As part of our feature on Hornstulls Marknad, we spoke to Fredrik Lindstål from Glad Stad, the organisation behind the initiative.
What was the main aim when you first came up with the idea for Hornsulls Marknad? Did Södermalm specifically lack an outdoor flea market?
When we first started the market, I had been living in the neighbourhood for a long time. And I noticed a distinct difference when the former market “Street” closed down. Shops were closing, restaurants were moving and the general ambience was changing. So we decided to start a market to see if we could create a social injection and attract more people to Hornstull. Södermalm was really lacking a flea market with a great streetfood assortment at the time. Said and done, we started Hornstulls marknad.
For how long has it been going on now and how has it evolved over the years?
We started in 2013 and are going on our sixth year now. It started out as a Sunday market with around 20-30 vendors and six foodtrucks. It’s grown gradually since then and since last year, we´re organising the markets on both Saturdays and Sundays. But we still do what we can to keep the size down to not lose the organic feel of a classic neighbourhood market.
If you had political mandate to do whatever you wanted, and if any financial or other obstacles where removed what could or would you be able to achieve in the future with Hornstulls Market as the starting point?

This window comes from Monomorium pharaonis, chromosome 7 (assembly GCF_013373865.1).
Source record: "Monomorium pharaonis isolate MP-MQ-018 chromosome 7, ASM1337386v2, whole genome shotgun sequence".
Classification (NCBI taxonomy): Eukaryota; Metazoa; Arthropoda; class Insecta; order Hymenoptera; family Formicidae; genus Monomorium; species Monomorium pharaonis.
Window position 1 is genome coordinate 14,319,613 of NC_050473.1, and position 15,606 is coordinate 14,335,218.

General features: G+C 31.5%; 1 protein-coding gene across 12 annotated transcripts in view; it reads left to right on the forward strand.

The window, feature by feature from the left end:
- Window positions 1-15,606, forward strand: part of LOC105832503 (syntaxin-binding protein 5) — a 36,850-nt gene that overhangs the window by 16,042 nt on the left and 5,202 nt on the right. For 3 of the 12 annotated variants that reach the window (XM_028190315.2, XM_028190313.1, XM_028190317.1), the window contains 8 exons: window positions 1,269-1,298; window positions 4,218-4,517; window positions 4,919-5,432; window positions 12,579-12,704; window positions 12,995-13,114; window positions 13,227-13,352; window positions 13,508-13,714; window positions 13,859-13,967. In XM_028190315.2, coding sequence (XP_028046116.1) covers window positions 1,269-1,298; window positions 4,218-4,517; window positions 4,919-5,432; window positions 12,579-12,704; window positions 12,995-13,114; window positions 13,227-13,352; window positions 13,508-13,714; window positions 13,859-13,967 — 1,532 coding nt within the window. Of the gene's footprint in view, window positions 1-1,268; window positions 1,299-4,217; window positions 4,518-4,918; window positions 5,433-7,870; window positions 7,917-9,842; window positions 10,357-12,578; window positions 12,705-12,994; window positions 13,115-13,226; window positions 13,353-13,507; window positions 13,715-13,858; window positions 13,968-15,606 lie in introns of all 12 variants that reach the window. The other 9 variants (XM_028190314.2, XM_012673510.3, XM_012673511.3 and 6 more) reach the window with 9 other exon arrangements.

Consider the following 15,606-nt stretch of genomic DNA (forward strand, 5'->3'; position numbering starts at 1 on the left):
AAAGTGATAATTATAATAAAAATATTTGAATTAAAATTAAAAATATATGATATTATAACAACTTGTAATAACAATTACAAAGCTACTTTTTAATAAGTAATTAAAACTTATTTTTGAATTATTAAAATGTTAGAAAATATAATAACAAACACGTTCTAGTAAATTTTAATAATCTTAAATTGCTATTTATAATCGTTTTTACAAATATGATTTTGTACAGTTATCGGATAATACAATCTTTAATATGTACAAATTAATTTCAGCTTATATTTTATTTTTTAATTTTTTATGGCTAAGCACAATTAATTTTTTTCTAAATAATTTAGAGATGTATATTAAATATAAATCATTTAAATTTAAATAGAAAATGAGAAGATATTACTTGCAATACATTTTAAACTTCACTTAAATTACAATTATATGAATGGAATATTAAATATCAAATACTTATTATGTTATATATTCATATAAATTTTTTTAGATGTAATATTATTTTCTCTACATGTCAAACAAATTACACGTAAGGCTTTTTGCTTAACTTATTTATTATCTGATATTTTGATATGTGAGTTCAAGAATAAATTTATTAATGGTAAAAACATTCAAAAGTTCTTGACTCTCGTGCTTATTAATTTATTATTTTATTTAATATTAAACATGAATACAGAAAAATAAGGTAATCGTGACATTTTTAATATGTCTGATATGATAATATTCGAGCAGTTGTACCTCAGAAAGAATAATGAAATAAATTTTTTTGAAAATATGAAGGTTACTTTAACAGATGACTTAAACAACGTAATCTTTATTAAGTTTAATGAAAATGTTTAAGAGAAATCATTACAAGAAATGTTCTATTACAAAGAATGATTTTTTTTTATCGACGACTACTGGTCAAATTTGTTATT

As you may know, I am also a part-time local politician in Stockholm so I make 100 percent sure that I keep separate my work with Glad Stad and my political mandate. Hence, it is important for Glad Stad that we find our own way to make cities happier. But an obstacle for any organiser in any city is the complexity of applying for various permits. In my view, cities should be more welcoming and helpful to those who want to contribute to what cities have to offer. And there is definitely room for improvement in Stockholm here.
Glad Stad’s publicly stated vision is to make Stockholm a happier city through collaborations with inhabitants where you redefine ideas and find new uses for public space. Apart from markets could you give us a few examples of what you have done or what you would like to do to enhance Stockholmer’s quality of life?
Over the years we´ve improved parks like Brunkebergs Torg, opened up closed spaces like Hötorgsterrassen, organised festivals and markets in areas where there were pretty much no people or cultural life at all. And I´d like to think that we´ve played a big role in the streetfood boom that has hit the city over the years. All in all, I think we´ve made a difference in Stockholm.
Other than yourself, who or what else does a great job in making Stockholm a happier city?
I have a soft spot for organisers who make ALL of Stockholm happier, like Global Village, who organise Järvaveckan, Siduri Poli at Changers hub, the art crew at Kollektivet Livet, Helena Olsson at Fastighetsägarna and the Gather festival crew are only a few the people out of many that are really in the trenches of putting a smile on the faces of every in the Stockholm region.